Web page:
2. Non-membership nonprofit corporations

Alaska nonprofit corporations are not required to have members. AS 10.20.051. If there are no members, then existing directors on the board of directors select their successors.

C. Obtaining a Certificate of Incorporation

A certificate of incorporation is a piece of paper. It is not a lawful, operating nonprofit corporation. Rather, think of it as proof that the persons who are named as the initial board of director have the permission of the State of Alaska to create a corporation. It is a crucial step to creating a nonprofit corporation, but it is by no means the last step.

1. Articles of incorporation

You obtain a certificate of incorporation by filing verified articles of incorporation with the appropriate filing fee at the State of Alaska. Send them to:

Department of Commerce & Economic Development
Corporations Section
PO Box 110807
uneau, Alaska 99811

There are provisions that must be in the articles and, in addition, you can add other provisions, subject to the limits of the law.

a) Mandatory provisions

The following mandatory provisions must be in the Articles of Incorporation for your nonprofit corporation:

(1) Name of the nonprofit corporation

The name must not contain any phrase or part that suggests the nonprofit corporation was created for any purpose except those set out in the Articles of Incorporation. The name must not be deceptively similar to that of another corporation or registered business name. You can check available names at

Corporations Section, 907-465-2530, or at its World Wide Web site, available on-line at:

(2) Duration of the nonprofit corporation

Ordinarily, the duration of a nonprofit corporation is perpetual. But sometimes a nonprofit corporation might only need to have a limited existence. For example, the nonprofit corporation that coordinated the 50th anniversary of the construction and completion of the Alaska Highway had a limited duration.

(3) Purpose or purposes

The Articles of Incorporation must describe with some specificity the purpose or purposes for which the nonprofit corporation is created. Note that to qualify as a tax exempt or charitable corporation the Internal Revenue Code severely limits the permitted purposes.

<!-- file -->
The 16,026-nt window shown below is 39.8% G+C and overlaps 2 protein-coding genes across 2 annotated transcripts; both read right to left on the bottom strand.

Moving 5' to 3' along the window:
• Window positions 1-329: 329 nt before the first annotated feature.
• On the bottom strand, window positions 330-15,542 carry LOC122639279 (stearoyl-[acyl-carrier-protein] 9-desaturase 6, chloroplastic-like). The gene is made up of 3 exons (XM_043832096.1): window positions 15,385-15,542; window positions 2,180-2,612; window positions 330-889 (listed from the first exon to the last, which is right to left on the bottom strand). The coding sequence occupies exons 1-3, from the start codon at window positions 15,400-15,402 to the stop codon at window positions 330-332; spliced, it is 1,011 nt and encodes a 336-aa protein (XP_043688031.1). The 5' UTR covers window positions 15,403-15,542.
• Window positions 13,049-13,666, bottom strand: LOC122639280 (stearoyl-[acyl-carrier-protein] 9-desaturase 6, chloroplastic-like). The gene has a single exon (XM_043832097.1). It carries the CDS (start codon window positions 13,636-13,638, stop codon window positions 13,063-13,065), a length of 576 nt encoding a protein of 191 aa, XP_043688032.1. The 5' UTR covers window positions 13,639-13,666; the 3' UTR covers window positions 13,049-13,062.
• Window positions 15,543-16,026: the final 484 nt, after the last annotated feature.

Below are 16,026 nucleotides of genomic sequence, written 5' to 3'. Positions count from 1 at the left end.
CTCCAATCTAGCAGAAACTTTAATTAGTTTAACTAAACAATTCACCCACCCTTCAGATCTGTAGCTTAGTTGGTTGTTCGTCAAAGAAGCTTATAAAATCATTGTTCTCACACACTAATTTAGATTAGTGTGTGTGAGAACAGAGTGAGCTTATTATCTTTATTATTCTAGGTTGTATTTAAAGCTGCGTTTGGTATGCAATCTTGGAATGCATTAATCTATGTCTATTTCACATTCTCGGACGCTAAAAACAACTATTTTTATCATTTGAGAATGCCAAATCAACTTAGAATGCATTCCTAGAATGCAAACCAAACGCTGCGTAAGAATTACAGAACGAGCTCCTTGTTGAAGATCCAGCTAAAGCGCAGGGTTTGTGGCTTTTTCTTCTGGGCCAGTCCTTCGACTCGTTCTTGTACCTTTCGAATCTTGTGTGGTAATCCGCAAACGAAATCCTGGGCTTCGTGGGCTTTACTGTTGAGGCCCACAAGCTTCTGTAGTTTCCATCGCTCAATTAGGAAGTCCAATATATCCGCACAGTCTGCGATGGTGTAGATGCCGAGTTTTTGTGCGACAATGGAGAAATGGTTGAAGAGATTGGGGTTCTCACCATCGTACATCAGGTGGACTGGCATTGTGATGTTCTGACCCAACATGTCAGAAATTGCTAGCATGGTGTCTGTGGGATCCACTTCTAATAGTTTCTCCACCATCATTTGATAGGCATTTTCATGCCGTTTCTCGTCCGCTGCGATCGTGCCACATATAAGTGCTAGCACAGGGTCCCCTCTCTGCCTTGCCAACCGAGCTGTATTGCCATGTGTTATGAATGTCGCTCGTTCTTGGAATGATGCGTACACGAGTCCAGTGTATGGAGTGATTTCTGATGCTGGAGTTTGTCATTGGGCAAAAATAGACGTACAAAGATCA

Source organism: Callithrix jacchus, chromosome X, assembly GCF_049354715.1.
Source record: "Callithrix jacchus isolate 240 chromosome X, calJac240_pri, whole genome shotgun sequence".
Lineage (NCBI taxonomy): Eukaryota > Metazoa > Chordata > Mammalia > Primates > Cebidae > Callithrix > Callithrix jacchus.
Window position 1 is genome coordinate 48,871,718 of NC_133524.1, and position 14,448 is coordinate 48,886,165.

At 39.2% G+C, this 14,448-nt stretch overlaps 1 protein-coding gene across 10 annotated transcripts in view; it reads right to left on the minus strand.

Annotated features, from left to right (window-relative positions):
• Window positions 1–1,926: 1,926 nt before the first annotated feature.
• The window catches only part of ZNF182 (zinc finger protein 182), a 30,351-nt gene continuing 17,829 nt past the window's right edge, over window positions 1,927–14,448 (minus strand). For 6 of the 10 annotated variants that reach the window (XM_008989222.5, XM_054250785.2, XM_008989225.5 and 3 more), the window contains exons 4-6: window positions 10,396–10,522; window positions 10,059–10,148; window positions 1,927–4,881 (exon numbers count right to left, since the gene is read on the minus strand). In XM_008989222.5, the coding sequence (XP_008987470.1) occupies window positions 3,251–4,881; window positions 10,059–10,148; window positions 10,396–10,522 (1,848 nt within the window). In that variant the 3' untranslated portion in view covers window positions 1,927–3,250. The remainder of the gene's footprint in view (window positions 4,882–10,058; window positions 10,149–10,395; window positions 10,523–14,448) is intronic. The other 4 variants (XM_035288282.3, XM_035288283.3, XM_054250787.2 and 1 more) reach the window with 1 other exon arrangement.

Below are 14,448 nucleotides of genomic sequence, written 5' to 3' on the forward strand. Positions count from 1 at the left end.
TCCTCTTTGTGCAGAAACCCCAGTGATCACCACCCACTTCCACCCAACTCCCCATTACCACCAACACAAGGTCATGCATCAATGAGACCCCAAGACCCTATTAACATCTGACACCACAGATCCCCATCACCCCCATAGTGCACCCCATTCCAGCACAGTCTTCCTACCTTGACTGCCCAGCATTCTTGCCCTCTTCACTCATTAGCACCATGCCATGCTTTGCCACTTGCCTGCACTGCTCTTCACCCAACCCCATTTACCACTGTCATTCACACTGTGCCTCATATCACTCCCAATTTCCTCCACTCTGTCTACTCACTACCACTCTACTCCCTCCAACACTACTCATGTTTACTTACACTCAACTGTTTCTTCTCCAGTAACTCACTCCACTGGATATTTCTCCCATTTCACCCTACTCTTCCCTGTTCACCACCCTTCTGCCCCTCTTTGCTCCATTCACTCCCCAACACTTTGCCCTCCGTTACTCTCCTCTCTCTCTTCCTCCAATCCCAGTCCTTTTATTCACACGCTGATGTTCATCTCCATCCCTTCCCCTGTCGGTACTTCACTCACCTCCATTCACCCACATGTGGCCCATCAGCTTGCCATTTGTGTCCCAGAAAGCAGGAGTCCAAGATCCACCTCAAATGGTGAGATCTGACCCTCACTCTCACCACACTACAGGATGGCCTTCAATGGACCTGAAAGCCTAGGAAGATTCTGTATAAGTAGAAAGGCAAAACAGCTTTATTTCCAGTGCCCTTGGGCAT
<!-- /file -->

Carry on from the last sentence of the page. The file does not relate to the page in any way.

(4) Control of the nonprofit corporation

The Articles of Incorporation must address provisions for internal control of the nonprofit corporation. For example, the Articles might be drafted to provide for management by a board of directors selected by the members according to terms set out in the bylaws, and for bylaws to be adopted or amended by the board of directors, subject to approval by the members. While the internal management must be addressed, you have considerable flexibility in deciding how to do so.

(5) Distribution of assets on dissolution

As a matter of both Alaska law and the Internal Revenue Code, you must describe what happens to the assets of the nonprofit corporation in the event the nonprofit corporation is dissolved. It is imperative that the Articles provide that no part of the assets go to members or directors for the nonprofit corporation simply because of their status. Ideally, the assets should be distributed to another nonprofit corporation with a similar purpose.

(6) Initial board of directors

An initial board of directors must be named in the Articles of Incorporation. These are the persons who conduct the first of the series of organizational meetings. Usually, but not always, these are the incorporators, the persons who sign the Articles of Incorporation. You must set out both the name and the mailing address of each initial director. Usually, you must have three initial directors.

(7) Registered agent and registered address

The nonprofit corporation must name a person who is authorized by the nonprofit corporation to receive notices, lawsuits, orders and other official documents affecting the nonprofit corporation. That person must also provide an address. The nonprofit corporation should give careful thought as to who is named as registered agent; they must be responsible enough to always forward the notices to a current officer who can act upon them.

For example, if the nonprofit corporation is sued, the summons and complaint may be mailed or personally served on the registered agent. The nonprofit corporation has a limited time &emdash; typically 20 - 23 days &emdash; to answer the summons and complaint, If the nonprofit corporation fails to timely answer, the nonprofit corporation will lose the lawsuit by default. If the registered agent isn't being conscientious, the nonprofit corporation could lose a lawsuit it didn't even know had been filed.

b) Permissive provisions

These are any number of additional issues you may want to set out in your Articles of Incorporation. Some examples are provided here. There is no statute which sets out what is prohibited to be set out in the Articles. But state and federal law severely limit some things that would be permissible in the for profit sector.